Feb 082009
Authors: Ariel SenaCalvillo

The young girls of the Budaburam Liberian Refugee Camp in Ghana, Africa — barred from going to school, forced to care for sick family members and work in the fields to gather their own food –/had nothing to distract them from the struggles of everyday life before Luci Storelli-Castro arrived.

While attending the University of Ghana in the 2007-2008 academic year on an Academic-Year Rotary International Ambassadorial Scholarship, Storelli-Castro, a now-CSU graduate with degrees in political science and philosophy and former editorial columnist for the Collegian, volunteered at an elementary school and taught English to a class of 52 already bilingual and trilingual seven-year-old children.

Storelli-Castro went through what she described as several “rewarding” and “life-changing” experiences while in Ghana.

As she changed her life, however, she changed others’.

While abroad, Storelli-Castro visited Budaburam, a Liberian Refugee camp along the Ivory Coast. There, she met a multitude of people displaced by the Liberian Crisis, a now decades-old conflict in the West African country.

“One doesn’t fully understand the degree of misery that they live in,” Storelli-Castro said of the child soldiers, rape victims and people tortured during the war — individuals in the camp who “had lost their livelihood and dreams.”

With that in mind, Storelli-Castro took action in the best way she thought possible.

She developed a soccer team, with the help of three other refugees, for the girls of the camp — the ones who had been hit hardest by their displacement, those who Storelli-Castro said appeared “vulnerable” and needed her.

“We started from scratch,” Storelli-Castro said, explaining the challenges faced when starting the team.

The camp had little supplies for soccer and the girls were ill-equipped. Other concerns were whether the girls would hurt themselves playing on the bare ground, littered with rocks and hard dirt and if they ate enough during the day to be able to play.

Together, the band of girls became the team Mapi, a pet name Storelli-Castro called her dad, who is an avid soccer fan. Over time, she worked with the players to get their minds off of their hardships and to “give the girls an outlet to be girls.”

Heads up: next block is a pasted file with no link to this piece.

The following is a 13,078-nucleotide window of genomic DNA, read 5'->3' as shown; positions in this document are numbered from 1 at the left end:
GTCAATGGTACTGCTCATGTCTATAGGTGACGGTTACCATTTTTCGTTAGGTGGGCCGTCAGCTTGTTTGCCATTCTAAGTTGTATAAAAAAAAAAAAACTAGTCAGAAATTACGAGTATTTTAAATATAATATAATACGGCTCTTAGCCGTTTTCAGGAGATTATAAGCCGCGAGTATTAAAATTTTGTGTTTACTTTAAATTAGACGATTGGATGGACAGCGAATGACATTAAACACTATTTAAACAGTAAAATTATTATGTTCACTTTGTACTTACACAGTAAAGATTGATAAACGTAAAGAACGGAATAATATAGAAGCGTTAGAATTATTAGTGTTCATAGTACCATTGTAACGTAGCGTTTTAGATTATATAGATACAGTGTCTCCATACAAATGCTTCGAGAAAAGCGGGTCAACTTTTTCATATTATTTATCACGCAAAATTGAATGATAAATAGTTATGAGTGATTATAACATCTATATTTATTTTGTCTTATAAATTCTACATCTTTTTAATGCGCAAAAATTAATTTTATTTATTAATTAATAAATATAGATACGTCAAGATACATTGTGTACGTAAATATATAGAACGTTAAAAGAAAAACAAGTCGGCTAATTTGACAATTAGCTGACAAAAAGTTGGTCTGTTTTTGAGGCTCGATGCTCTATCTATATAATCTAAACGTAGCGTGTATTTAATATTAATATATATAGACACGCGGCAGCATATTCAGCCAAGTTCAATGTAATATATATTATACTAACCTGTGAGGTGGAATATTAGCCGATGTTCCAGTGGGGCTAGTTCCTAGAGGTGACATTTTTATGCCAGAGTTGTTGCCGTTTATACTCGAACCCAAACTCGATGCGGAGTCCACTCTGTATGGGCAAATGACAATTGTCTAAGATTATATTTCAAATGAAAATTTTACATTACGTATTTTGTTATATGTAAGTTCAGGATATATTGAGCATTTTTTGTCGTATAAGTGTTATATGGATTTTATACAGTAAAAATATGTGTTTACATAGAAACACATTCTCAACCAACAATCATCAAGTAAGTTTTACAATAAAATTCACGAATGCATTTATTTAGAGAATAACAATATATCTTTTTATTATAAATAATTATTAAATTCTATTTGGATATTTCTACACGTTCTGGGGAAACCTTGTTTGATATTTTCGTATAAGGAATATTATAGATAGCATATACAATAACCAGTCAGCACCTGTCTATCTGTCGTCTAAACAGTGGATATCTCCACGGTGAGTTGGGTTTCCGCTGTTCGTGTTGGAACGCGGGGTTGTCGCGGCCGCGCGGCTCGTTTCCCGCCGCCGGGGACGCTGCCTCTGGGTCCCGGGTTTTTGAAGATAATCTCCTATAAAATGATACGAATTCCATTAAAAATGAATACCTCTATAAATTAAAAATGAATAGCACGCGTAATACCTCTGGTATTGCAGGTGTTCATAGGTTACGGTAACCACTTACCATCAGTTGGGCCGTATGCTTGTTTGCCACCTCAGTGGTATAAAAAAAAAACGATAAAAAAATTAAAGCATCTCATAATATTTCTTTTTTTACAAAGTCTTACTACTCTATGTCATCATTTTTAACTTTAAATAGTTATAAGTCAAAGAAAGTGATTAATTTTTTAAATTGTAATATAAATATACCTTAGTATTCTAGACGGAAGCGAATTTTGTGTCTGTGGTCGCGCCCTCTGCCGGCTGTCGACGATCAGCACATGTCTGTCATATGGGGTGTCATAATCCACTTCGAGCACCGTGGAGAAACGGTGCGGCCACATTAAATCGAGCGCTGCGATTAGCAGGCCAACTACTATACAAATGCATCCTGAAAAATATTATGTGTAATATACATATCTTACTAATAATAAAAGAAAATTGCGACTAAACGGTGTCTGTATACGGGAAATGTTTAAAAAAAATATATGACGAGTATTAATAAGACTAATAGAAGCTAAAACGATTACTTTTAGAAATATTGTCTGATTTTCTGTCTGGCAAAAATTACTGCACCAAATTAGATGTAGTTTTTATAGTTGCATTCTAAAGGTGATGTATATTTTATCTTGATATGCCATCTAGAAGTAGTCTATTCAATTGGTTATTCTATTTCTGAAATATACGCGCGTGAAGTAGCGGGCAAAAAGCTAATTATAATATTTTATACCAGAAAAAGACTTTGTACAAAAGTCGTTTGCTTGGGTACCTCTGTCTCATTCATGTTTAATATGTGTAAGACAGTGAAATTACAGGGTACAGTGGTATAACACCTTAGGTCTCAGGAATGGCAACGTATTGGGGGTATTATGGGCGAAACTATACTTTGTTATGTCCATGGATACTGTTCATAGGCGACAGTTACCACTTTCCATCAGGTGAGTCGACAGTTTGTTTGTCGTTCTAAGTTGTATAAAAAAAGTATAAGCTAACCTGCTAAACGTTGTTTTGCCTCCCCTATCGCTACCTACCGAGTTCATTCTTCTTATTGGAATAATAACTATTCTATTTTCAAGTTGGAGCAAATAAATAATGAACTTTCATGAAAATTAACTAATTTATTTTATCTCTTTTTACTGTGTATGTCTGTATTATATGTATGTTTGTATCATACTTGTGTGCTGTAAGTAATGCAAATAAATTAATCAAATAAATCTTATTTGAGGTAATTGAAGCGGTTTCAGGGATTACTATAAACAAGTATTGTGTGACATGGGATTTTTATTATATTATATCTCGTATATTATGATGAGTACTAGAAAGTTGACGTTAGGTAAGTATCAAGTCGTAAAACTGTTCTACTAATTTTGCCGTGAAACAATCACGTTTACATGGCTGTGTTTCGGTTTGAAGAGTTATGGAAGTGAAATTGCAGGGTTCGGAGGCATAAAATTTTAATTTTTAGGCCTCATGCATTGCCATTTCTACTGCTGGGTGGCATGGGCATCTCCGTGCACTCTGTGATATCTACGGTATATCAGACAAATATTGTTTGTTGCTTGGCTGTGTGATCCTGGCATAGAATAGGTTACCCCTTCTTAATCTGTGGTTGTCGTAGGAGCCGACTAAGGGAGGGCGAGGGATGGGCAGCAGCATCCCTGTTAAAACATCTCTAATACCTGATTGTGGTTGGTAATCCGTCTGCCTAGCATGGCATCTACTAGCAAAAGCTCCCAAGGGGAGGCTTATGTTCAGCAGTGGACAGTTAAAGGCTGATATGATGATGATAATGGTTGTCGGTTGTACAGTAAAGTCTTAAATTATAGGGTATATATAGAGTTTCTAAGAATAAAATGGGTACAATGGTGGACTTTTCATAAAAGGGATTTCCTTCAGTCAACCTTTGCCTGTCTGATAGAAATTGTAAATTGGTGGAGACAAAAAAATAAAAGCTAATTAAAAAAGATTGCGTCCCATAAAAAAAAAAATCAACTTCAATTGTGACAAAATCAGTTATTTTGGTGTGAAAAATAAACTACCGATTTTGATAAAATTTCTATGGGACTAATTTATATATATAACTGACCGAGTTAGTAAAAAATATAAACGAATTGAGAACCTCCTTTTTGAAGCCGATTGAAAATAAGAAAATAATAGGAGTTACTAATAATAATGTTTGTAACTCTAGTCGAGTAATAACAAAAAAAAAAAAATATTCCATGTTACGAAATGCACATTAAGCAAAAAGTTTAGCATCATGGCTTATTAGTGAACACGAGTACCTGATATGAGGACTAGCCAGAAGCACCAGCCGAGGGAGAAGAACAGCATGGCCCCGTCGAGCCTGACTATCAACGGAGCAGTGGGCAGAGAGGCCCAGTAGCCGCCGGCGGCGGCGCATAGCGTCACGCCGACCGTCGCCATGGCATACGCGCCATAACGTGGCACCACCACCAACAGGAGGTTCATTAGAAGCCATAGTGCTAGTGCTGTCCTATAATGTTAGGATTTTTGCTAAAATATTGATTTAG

During her time coaching, a fellow foreign German exchange student asked to follow her to the camp. He filmed her work and is currently editing it into a documentary to air on German TV this year.

“People might step up and help the team,” Storelli-Castro said in response to the documentary and the effect she hopes it will have on those who watch it.

Storelli-Castro, who applied for the full-ride scholarship in her senior year, did so because she was drawn to the theme: “To further international understanding and friendly relations among people of different countries and geographical areas” according to http://www.rotary.org.

The process was tedious but she knew she wanted to go to Africa and her family supported her throughout and beyond.

“I think that this was just Luci,” her mother, Liliana Castro, said, summing up her daughter’s choice to go to Africa. Castro knew her daughter was an educated risk taker and wanted her to further her education outside of the classroom.

Liliana Castro and Luci Storelli-Castro’s brother Nikolas Storelli-Castro visited Luci Storelli-Castro in Ghana and brought books and other supplies to the students. Luci Storelli-Castro said it was a “huge deal” when her mother brought a pencil sharpener because the children and teachers had never seen one before.

Nikolas Storelli-Castro, who described himself as Luci Storelli-Castro’s quiet and cautious opposite, said of Luci Storelli-Castro’s decision to work in Africa, “I applauded her for not taking the easy way out.”

For Luci Storelli-Castro, the time she spent in Ghana helped her to live according to her own standards.

“Helping Liberian refugees shouldn’t be charity but a duty,” she said.

When Luci Storelli-Castro returned from Ghana, she wanted to continue her duty. Since she couldn’t find work related to her majors, she found “good jobs during the gap” between her degrees. She currently teaches Spanish at Shepardson Elementary, participates in the OASIS Mentoring Program for “at risk” youth in Fort Collins and is an English as a Second Language teacher at Front Range Community College.

She plans on continuing to work with these programs until she “makes a commitment” to a graduate school with an international conflict resolution program.

Luci Storelli-Castro still plays an active role with her Liberian and Ghanan friends by following current news of the conflict and works to spread the word about the Ambassadorial Rotary Scholarship to those who she believes need to learn more outside the classroom.

Staff writer Ariel Sena-Cavillo can be reached at news@collegian.com.

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